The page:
But on the frontlines of this November's election battles, the tone is still set by Donald Trump and his Twitter feed. To many American voters, the very bipartisanship of Saturday's gathering at the National Cathedral will testify to the herd mentality of a Washington elite.
Pericles had an advantage. If we believe his biographer, the historian Thucydides, his listeners shared his definition of his nation's values. They just needed an eloquent reminder. The broken body of Emmett Till exposed an evil so explicit that its presence in America could no longer be denied. But it is not clear that the vast TV audiences for Aretha Franklin's homegoing are all on the same page about racial justice. Nor that the millions who watched John McCain's funeral share his vision for America. Meanwhile, to many voters elsewhere in America, unity looks like weakness.

And the New Yorker reflected on the civil religion aspect of McCain's funeral, as it considered him "Americanism's High Priest."

Sublime happiness and metaphysical enlargement, achieved through the transcendence of self, are promises usually reserved for divine, not patriotic, worship, and McCain’s invocation of liberty, justice, and respect reads like the Jeffersonian shadow of St. Paul’s list of virtues: faith, hope, and love. He was an understated Protestant, not given to much mention of the Biblical God, but, when we understand Americanism as a church, we can see the true McCain, as religious a figure as has lately crossed the national stage.

This, I think, is the key to interpreting McCain’s funeral.

But this the article's dark conclusion:

But for all of the scorn heaped on Trump—whose name was never mentioned outright—there were questions left unanswered at the service. First: Is it really possible for a person to rise to power in a country with which he has absolutely nothing in common? Isn’t it more likely that Trump, whose most fervent devotees are white evangelicals and proponents of the fraudulent prosperity gospel, is just as archetypically American as McCain, embodying an alternative set of equally real national principles: anxious acquisitiveness, a distaste for deep thought, endless aggrandizement?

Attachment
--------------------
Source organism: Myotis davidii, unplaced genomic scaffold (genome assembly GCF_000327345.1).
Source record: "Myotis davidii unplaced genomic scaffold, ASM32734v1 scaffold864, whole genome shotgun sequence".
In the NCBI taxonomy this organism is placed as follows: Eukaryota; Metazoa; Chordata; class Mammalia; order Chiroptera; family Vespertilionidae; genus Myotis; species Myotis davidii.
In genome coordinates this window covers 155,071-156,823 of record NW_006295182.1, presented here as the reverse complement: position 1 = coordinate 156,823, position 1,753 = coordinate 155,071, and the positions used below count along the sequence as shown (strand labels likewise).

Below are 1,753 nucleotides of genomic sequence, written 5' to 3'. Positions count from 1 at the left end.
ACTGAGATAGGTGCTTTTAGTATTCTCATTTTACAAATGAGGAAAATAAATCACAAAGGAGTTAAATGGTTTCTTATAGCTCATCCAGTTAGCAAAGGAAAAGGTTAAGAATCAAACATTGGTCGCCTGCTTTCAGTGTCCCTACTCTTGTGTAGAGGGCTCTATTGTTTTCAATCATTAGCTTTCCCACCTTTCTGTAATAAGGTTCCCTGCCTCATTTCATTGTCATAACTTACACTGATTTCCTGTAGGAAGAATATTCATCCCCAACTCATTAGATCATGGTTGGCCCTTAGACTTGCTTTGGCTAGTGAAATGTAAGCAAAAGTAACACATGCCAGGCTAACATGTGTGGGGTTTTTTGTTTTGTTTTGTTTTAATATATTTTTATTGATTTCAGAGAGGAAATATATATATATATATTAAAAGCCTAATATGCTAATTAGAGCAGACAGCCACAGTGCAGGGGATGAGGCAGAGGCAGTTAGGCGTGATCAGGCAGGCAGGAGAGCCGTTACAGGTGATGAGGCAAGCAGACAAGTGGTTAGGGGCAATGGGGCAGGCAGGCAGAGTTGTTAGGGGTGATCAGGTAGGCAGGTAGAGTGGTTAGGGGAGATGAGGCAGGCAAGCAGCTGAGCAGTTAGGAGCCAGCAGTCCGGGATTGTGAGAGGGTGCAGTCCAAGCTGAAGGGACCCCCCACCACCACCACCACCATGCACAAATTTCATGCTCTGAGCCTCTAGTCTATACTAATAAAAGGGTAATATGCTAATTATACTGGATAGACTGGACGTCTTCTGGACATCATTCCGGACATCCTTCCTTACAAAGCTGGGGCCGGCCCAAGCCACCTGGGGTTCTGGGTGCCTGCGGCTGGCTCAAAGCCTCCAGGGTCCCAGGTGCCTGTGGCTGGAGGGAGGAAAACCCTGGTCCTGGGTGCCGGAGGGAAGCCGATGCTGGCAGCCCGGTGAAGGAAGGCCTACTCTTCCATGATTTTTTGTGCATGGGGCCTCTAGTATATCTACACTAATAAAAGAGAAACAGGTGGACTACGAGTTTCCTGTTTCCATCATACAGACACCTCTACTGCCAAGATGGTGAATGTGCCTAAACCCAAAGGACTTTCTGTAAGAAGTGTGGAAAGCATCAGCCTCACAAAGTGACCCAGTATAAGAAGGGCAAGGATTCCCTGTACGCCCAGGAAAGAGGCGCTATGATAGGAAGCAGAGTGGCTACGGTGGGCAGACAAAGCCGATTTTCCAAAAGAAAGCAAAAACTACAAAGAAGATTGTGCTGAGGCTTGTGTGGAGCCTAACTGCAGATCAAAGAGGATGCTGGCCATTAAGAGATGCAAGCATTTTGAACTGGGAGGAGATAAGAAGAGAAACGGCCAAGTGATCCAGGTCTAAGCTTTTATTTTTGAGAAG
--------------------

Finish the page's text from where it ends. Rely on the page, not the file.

Then, too: Even if the American religion is good, and inclusive of certain eternal truths, if it can be thrown so quickly into crisis, turned so violently on itself, how sturdy was it, really?

My favourite parts of the funeral were actually when the words of the Episcopal ceremony were read about him, the same words read about every departing Christian.  This was a reminder that these same words are said about both the simple and the great, a truly Christian message.  So, I was most annoyed when the online footage from NBC I watched on Monday (on Saturday, the day after my step-father's death, I had not been in the mood to watch the funeral) ended with annoying historians and political commentators talking over the clergy's close of the service.  How incredibly disrespectful, as the service was not over, yet they seemed to think the religious words unimportant, a clear sign of the degradation of the nation and their fundamental misunderstanding that this was a worship service, not merely an act of civil religion.


Revis  Daisy  & Michael
In all the long years my mother was a widow, I wondered what sort of man she might meet and marry.  I wanted someone who would make her happy, but worried about some man I might not get along with.

So, when my mother began seriously dating in 2001, I was nervous to meet Revis Stanford.

My nerves were quickly eased.  Revis was very kind and gentle and funny, even if his humor was corny.  It's then I learned what my mother most liked in men--those who made her laugh, as that is the trait Dad and Revis shared.

And I would soon learn many other things about Revis--he was generous, caring, athletic, smart, religious, and he liked his routines.

In 2004 he and Mom married, in a lovely little ceremony in her backyard with forty family and friends gathered for the occasion.  

In those years when I lived in Dallas, he and Mom would come to visit and bring their bicycles, and we would all bike along the trails from near my house at Royal and Greenville down to White Rock Lake and back.  We still talk with dreamy nostalgia of those days.

Mom was soon in the best shape of her adult life as she and Revis biked, fished, traveled, and had fun together.

In the summer of 2004, not long after their wedding, I came out to Mom and Revis.  I didn't know how the moment would go, and it is recounted in detail in my forthcoming memoir.  I especially didn't know what my new step-dad might say, but he reached out and held my hand and said, “Scott, why should that matter? I love you like my own son. This doesn’t change anything.” And so Revis Stanford became a hero in my story.

But he was a hero already.  Revis spent ten months in Vietnam from 1967-68 with the U. S. Marines 2nd Battalion.  He fought in seventeen battles, including Khe Sanh, the longest of the war.  He received four Bronze Stars and a Purple Heart.  But in Vietnam he was also exposed to Agent Orange and experienced trauma, receiving a PTSD diagnosis forty years later.

Revis grew up in California surfing and listening to the local band, the Beach Boys, before they made it big.  He raised two children with his first wife.  He went into accounting and auditing and worked for the Phillips Petroleum company and later the U. S. Government as a Certified Fraud Examiner.  He worked for Housing and Urban Development when he and Mom met.

In 2005, when I accepted the call to serve as Pastor of the Cathedral of Hope in Oklahoma City, I put my Dallas house on the market and Mom offered me their guest bedroom in Oklahoma City until it sold.  Little did we know that it would be eight months, so at 32 I lived with my Mom and her new husband.  It was not ideal for any of us, but we survived.  It did give me and Revis a chance to grow closer together, while also learning each others strengths and weaknesses.